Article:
Collecting Bodies

Haaretz Editorial
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An Israeli earth mover along the Israel-Gaza border east of Khan Yunis in the southern Gaza Strip, February 23, 2020.
Haaretz Editorial

Every Israeli ought to be worried by the video clip of an army bulldozer dragging the body of a Palestinian who was killed by Israeli soldiers in the Gaza Strip. This isn’t the behavior of an army that is strict about upholding purity of arms and claims to exemplify morality in combat.

According to the Israel Defense Forces, the Palestinian was shot after he and another man, acting on behalf of Islamic Jihad, planted a bomb by the Israel-Gaza border. But the army’s explanation – that the bulldozer was used for fear that other members of the cell had additional bombs that could be detonated near the soldiers remotely while they were removing the body – shows that the goal of taking the body sanctifies its desecration.

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It was none other than Defense Minister Naftali Bennett who revealed the sick logic behind the soldiers’ behavior and publicized the motive for the bulldozer’s activity: “I’ll be crystal clear: My policy of collecting terrorists’ bodies and collecting live terrorists will continue.”

Bennett’s utter contempt for what he termed “the left’s hypocritical criticism of the ‘inhumanity’ of using a bulldozer” leaves no room for doubt: The IDF’s action and the full backing given to it by the defense minister are a direct continuation of what Bennett said in numerous interviews earlier this month. Ever since he took office in November, he says, “We’ve been picking up Hamas members to use as bargaining chips” and “amassing the bodies of terrorists to hurt and pressure the other side,” in an effort to promote the return of the Israeli civilians and the bodies of Israeli soldiers that are being held in Gaza.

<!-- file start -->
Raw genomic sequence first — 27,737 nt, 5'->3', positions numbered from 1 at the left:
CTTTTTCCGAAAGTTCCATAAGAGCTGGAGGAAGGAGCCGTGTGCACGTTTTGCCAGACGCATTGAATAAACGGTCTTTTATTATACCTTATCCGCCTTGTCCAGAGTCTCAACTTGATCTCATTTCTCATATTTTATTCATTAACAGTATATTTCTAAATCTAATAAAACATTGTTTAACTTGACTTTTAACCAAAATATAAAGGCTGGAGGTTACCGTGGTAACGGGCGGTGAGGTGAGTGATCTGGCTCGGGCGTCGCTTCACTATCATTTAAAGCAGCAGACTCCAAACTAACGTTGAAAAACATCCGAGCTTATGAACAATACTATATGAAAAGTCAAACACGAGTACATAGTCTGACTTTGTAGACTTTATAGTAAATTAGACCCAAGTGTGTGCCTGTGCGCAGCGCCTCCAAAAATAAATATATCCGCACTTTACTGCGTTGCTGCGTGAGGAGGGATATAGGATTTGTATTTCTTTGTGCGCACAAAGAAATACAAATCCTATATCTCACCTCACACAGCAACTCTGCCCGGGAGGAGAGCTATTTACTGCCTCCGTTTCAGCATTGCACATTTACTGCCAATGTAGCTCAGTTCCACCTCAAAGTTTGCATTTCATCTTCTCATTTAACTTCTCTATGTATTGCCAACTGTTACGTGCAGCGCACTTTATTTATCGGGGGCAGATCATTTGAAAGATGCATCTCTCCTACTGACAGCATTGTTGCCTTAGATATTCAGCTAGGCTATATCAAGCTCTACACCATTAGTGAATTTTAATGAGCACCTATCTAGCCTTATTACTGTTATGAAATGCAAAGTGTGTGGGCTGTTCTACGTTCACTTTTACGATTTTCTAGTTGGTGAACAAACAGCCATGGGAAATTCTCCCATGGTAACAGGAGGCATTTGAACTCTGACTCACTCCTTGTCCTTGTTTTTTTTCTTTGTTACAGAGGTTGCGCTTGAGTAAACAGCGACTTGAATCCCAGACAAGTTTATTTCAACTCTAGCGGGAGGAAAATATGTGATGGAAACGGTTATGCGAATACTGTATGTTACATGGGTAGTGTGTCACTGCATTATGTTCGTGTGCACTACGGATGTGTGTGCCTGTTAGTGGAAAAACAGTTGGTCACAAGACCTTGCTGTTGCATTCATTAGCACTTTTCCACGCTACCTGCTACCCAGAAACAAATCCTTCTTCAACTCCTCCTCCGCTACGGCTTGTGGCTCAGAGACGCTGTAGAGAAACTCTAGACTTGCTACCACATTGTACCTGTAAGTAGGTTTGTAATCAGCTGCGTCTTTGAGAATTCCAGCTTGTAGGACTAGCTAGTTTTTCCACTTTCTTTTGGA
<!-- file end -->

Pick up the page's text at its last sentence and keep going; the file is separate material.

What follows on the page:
This policy is also consistent with the order Bennett gave the IDF and the rest of the defense establishment a few weeks after his appointment – to “prepare for a complete halt” to the return of terrorists’ bodies, regardless of the organization to which they belonged.

With persistence and determination, Bennett has succeeded in warping Israel’s standards and those of the IDF – which had already been declining – a little bit more. Obviously, Bennett didn’t invent anything here. For years, holding Palestinian bodies as bargaining chips was Israeli policy. But Bennett, in line with his own worldview, apparently also wants to “stop apologizing” for this.

The logic that holds that if terrorists don’t obey the laws of war, the laws of war must be adapted to the war on terror, ignores the fact that a country that does so undermines the very thing that distinguishes its army from a terrorist organization. An expanded panel of the High Court of Justice contributed to this in September, when it overturned a smaller panel’s decision that the state has no authority to hold onto bodies, and allowed the state to refuse to return terrorists’ bodies in cases where this might help secure the return of Israelis from Gaza.

Now the IDF has evidently embarked openly on a mission to “collect” bodies, with backing from the defense minister. The video clip published this week offers a rare glimpse into the IDF’s new modus operandi and the steep slope down which Israel is sliding.

The above article is Haaretz’s lead editorial, as published in the Hebrew and English newspapers in Israel.

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